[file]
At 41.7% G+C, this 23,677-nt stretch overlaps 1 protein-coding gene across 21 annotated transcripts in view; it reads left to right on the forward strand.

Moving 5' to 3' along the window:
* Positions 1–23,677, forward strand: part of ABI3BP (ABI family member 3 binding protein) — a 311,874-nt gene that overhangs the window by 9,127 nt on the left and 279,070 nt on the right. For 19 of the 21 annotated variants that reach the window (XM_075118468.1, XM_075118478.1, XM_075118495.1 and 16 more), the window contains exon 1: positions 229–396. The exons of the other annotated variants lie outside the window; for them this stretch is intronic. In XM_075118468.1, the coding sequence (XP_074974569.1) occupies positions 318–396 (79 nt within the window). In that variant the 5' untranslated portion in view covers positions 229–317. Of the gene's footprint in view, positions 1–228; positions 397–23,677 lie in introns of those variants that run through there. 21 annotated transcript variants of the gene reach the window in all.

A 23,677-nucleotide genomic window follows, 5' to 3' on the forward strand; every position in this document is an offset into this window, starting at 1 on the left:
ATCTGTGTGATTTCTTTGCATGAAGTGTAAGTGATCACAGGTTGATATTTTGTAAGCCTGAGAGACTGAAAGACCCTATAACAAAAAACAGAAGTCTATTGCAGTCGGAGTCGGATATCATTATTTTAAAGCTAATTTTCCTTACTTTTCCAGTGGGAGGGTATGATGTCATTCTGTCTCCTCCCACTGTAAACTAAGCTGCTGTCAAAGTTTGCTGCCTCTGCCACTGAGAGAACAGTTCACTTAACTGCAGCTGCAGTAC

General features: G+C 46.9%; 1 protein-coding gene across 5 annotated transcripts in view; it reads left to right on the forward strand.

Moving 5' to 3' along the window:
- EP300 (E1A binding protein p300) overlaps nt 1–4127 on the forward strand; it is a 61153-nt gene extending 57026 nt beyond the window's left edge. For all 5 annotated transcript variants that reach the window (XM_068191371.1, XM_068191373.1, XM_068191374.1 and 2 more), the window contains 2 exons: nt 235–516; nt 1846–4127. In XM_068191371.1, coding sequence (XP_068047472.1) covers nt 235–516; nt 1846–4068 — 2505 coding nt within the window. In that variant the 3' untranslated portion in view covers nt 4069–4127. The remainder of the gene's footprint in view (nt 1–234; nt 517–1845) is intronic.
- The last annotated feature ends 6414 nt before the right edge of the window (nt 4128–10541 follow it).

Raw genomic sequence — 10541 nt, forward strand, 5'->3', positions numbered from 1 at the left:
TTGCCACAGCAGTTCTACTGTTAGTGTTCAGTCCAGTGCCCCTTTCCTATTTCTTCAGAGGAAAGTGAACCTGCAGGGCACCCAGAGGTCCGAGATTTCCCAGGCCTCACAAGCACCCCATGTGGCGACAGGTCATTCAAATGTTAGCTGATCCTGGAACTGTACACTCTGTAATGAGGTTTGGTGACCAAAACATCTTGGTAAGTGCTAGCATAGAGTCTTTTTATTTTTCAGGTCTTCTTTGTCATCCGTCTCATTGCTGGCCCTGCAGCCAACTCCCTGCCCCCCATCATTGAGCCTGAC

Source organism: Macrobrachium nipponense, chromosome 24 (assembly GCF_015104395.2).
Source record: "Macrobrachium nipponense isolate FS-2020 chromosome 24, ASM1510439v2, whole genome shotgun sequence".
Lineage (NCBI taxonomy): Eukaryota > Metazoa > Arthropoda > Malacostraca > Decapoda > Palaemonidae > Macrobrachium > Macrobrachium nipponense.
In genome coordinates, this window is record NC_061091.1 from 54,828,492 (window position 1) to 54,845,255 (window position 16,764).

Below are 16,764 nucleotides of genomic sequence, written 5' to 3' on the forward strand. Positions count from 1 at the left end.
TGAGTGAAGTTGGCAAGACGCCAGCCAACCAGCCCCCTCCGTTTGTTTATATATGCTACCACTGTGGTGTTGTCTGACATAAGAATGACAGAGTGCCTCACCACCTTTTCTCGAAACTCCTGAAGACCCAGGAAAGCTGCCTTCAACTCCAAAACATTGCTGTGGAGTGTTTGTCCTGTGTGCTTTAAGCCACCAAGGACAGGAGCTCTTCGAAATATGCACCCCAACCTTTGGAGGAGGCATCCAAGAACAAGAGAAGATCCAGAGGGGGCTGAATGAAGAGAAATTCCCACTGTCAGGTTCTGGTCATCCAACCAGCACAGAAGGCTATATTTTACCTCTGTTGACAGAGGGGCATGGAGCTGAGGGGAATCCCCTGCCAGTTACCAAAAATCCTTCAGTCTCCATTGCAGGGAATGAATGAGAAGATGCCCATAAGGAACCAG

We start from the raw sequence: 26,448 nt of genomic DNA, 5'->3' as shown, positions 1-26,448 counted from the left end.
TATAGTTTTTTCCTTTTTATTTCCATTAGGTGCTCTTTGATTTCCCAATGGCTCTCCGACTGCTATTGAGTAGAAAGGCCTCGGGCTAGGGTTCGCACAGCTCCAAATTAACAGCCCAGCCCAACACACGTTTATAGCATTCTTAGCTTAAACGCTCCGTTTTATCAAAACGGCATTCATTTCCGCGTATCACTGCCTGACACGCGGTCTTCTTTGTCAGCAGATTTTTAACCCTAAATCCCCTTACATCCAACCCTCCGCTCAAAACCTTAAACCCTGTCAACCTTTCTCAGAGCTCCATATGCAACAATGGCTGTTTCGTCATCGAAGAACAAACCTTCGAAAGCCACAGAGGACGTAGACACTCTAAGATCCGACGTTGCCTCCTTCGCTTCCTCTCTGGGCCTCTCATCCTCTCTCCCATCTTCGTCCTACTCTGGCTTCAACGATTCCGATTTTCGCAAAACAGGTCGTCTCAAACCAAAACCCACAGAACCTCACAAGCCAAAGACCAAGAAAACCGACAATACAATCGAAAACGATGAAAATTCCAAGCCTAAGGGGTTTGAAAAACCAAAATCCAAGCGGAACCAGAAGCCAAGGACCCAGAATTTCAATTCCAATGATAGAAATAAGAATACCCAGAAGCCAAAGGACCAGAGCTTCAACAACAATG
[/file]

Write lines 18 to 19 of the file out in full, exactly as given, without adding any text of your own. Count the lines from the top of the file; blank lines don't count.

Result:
We start from the raw sequence: 26,448 nt of genomic DNA, 5'->3' as shown, positions 1-26,448 counted from the left end.
TATAGTTTTTTCCTTTTTATTTCCATTAGGTGCTCTTTGATTTCCCAATGGCTCTCCGACTGCTATTGAGTAGAAAGGCCTCGGGCTAGGGTTCGCACAGCTCCAAATTAACAGCCCAGCCCAACACACGTTTATAGCATTCTTAGCTTAAACGCTCCGTTTTATCAAAACGGCATTCATTTCCGCGTATCACTGCCTGACACGCGGTCTTCTTTGTCAGCAGATTTTTAACCCTAAATCCCCTTACATCCAACCCTCCGCTCAAAACCTTAAACCCTGTCAACCTTTCTCAGAGCTCCATATGCAACAATGGCTGTTTCGTCATCGAAGAACAAACCTTCGAAAGCCACAGAGGACGTAGACACTCTAAGATCCGACGTTGCCTCCTTCGCTTCCTCTCTGGGCCTCTCATCCTCTCTCCCATCTTCGTCCTACTCTGGCTTCAACGATTCCGATTTTCGCAAAACAGGTCGTCTCAAACCAAAACCCACAGAACCTCACAAGCCAAAGACCAAGAAAACCGACAATACAATCGAAAACGATGAAAATTCCAAGCCTAAGGGGTTTGAAAAACCAAAATCCAAGCGGAACCAGAAGCCAAGGACCCAGAATTTCAATTCCAATGATAGAAATAAGAATACCCAGAAGCCAAAGGACCAGAGCTTCAACAACAATG